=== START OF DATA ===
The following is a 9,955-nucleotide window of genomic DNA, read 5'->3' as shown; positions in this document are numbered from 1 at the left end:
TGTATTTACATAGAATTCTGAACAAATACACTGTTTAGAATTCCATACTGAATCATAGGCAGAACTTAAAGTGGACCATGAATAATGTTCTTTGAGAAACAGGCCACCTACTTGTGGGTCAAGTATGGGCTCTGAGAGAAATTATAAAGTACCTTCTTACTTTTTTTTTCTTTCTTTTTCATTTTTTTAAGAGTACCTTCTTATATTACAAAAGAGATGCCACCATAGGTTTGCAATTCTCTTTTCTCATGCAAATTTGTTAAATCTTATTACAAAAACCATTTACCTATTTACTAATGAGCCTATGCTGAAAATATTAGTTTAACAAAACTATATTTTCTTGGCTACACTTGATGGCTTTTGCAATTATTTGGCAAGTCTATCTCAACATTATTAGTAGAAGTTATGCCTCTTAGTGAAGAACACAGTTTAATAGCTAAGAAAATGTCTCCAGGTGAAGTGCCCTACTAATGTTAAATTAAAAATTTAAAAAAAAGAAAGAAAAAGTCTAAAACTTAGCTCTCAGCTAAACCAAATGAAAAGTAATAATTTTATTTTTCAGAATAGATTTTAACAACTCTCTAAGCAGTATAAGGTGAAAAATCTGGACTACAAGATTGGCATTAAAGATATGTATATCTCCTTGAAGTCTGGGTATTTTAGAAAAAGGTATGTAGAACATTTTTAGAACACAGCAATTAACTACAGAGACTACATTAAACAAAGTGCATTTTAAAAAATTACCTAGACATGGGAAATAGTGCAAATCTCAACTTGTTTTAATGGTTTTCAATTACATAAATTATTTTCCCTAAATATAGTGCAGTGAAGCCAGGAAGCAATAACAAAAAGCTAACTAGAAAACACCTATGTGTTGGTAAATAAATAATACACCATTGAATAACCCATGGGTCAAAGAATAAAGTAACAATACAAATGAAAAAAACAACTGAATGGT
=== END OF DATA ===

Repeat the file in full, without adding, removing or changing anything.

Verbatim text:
The following is a 9,955-nucleotide window of genomic DNA, read 5'->3' as shown; positions in this document are numbered from 1 at the left end:
TGTATTTACATAGAATTCTGAACAAATACACTGTTTAGAATTCCATACTGAATCATAGGCAGAACTTAAAGTGGACCATGAATAATGTTCTTTGAGAAACAGGCCACCTACTTGTGGGTCAAGTATGGGCTCTGAGAGAAATTATAAAGTACCTTCTTACTTTTTTTTTCTTTCTTTTTCATTTTTTTAAGAGTACCTTCTTATATTACAAAAGAGATGCCACCATAGGTTTGCAATTCTCTTTTCTCATGCAAATTTGTTAAATCTTATTACAAAAACCATTTACCTATTTACTAATGAGCCTATGCTGAAAATATTAGTTTAACAAAACTATATTTTCTTGGCTACACTTGATGGCTTTTGCAATTATTTGGCAAGTCTATCTCAACATTATTAGTAGAAGTTATGCCTCTTAGTGAAGAACACAGTTTAATAGCTAAGAAAATGTCTCCAGGTGAAGTGCCCTACTAATGTTAAATTAAAAATTTAAAAAAAAGAAAGAAAAAGTCTAAAACTTAGCTCTCAGCTAAACCAAATGAAAAGTAATAATTTTATTTTTCAGAATAGATTTTAACAACTCTCTAAGCAGTATAAGGTGAAAAATCTGGACTACAAGATTGGCATTAAAGATATGTATATCTCCTTGAAGTCTGGGTATTTTAGAAAAAGGTATGTAGAACATTTTTAGAACACAGCAATTAACTACAGAGACTACATTAAACAAAGTGCATTTTAAAAAATTACCTAGACATGGGAAATAGTGCAAATCTCAACTTGTTTTAATGGTTTTCAATTACATAAATTATTTTCCCTAAATATAGTGCAGTGAAGCCAGGAAGCAATAACAAAAAGCTAACTAGAAAACACCTATGTGTTGGTAAATAAATAATACACCATTGAATAACCCATGGGTCAAAGAATAAAGTAACAATACAAATGAAAAAAACAACTGAATGGT